“It was as though all the ugliness in the world affected these women, he thought. They had no way to turn it off. They felt everything. They wanted to save everything. That was it; they wanted to save everything.”

There was no question of my leaving the book aside; I was far too invested in these characters to leave them alone and, even more pressingly, I believed that Lisa Moore wanted them to be saved as badly as I did. (The truth of this statement is neither here nor there, but I believe it still.)

They are tiny and fragile and they are not coming back. And it matters greatly, because there is talk of so many things that readers cannot help but feel between the lines.

One says: “She hated the word wife. It was not a word she could bring herself to say. Husband, too, was questionable. It sounded stout, bifocaled, and involving of a cardigan.”

There is talk of love: “For the rest of her life she would judge every trip against this trip and every love against this love and one would measure up. No love would ever measure up.”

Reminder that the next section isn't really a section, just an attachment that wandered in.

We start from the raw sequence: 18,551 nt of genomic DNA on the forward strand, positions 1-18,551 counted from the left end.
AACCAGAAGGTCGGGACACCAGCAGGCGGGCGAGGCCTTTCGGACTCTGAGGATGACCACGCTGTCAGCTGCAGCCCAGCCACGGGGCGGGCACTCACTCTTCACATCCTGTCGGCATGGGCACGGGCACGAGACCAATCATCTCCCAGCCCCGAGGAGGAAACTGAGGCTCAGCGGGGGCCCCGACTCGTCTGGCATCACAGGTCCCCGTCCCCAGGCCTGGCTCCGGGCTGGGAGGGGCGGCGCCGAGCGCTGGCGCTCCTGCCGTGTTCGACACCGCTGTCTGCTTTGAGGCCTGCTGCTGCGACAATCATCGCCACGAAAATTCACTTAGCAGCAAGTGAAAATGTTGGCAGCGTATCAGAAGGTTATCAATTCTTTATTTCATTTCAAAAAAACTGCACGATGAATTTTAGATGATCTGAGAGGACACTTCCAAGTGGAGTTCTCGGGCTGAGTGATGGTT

And talk of regret: “What people don’t understand about regret is that it incubates; this was her strong hand. She knew regret and it was a hue in her palette the younger actresses didn’t have.”

And of loneliness:

“They had each felt a binding loneliness as children that they had no words for, nor would they have wanted to articulate it, if they could, because it was shameful and something they would struggle to avoid acknowledging for the rest of their lives. But each boy had felt the presence of this absence in the other and felt a reciprocal and grim admiration because they had both more or less withstood its gravitational pull.”

Lisa Moore hurls readers into the lives of these characters, and the stillness that is left behind, when Alligator is finally set aside, is painful and beautiful and unforgettable.

Project Notes:
Day 20 of 45:
I already know that one of the stand-out bits of this project will be, for me, immersing myself in the works of Lisa Moore. I’ve read some of her stories in the past, and I’ve long been drawn to what she has had to say about the craft of writing, but I had yet to read her novels (and I’d missed some stories along the way too…more about the stories another day).